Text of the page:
WHO: Sam Jones was adopted at a very early age by loving parents who have helped him overcome a brain injury, which caused him to have challenges with executive functioning that affects his academic, social, and behavioral development. Despite his learning challenges, Jones, now 22, and a student at Hillcrest’s Housatonic Academy for the past eight years, will celebrate his remarkable success when he receives his high school diploma on June 25. After graduation, the hard-working student will work as an agriculturist at Hancock Shaker Village in animal husbandry and horticulture.
WHAT: Hillcrest Housatonic Academy’s graduation ceremony, marking the accomplishments of students with complex psychiatric, behavioral, and/or developmental disorders.
Hillcrest is a member of the Massachusetts Association of 766 Approved Private Schools (maaps).
WHEN: Thursday, June 25 at 11:30 a.m. to 1:30 p.m.
WHERE: Hillcrest Housatonic Academy Campus 1450 West Housatonic Street, Pittsfield, MA
NOTE TO MEDIA: Sam Jones, his mother Donna Jones, Hillcrest CEO Jerry Burke, and Hillcrest Executive Director Shaun Cusson, are available for interviews at the graduation. Jones’s teacher, Christopher Conry, is available for an interview before June 18. Jones and Hillcrest staff are the only ones who can be photographed during the graduation ceremony.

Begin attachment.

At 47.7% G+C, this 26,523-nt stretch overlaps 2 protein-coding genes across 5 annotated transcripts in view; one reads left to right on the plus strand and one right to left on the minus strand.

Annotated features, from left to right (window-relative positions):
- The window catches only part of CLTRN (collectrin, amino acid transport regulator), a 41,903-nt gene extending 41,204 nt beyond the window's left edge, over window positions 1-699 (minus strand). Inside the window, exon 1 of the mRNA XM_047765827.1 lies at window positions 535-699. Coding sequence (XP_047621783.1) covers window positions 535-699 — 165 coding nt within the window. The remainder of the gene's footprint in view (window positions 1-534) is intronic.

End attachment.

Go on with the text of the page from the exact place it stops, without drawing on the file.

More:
Hillcrest started as an organization that provided residential programs for students with complex psychiatric, behavioral and/or developmental disorders, including Autism, and a variety of high-risk behaviors. While the agency still provides these residential services, today Hillcrest also offers nonresidential day programs and services for emotionally/behaviorally disturbed students at their Housatonic Academy, general family dentistry at Hillcrest Dental Care and outpatient mental health services for children, adolescents and adults through Hillcrest Community Support Services.
Hillcrest Educational Centers is a maaps member school. maaps is a non-profit association whose member schools provide educational programs and services to students with special needs throughout Massachusetts. The schools operate over 150 day and residential programs and schools, providing education and treatment to approximately 5,500 Massachusetts students with disabilities. They also bring in more than $148 million into the Commonwealth’s economy in tuition payments from about 1,500 out-of-state students, and employ over 9,000 teachers, clinicians, residential care and other staff. For many of the students, maaps schools represent their first real opportunity for hope, achievement and to become productive members of society.
Andrea D’Iorio, 617-269-7171, email@example.com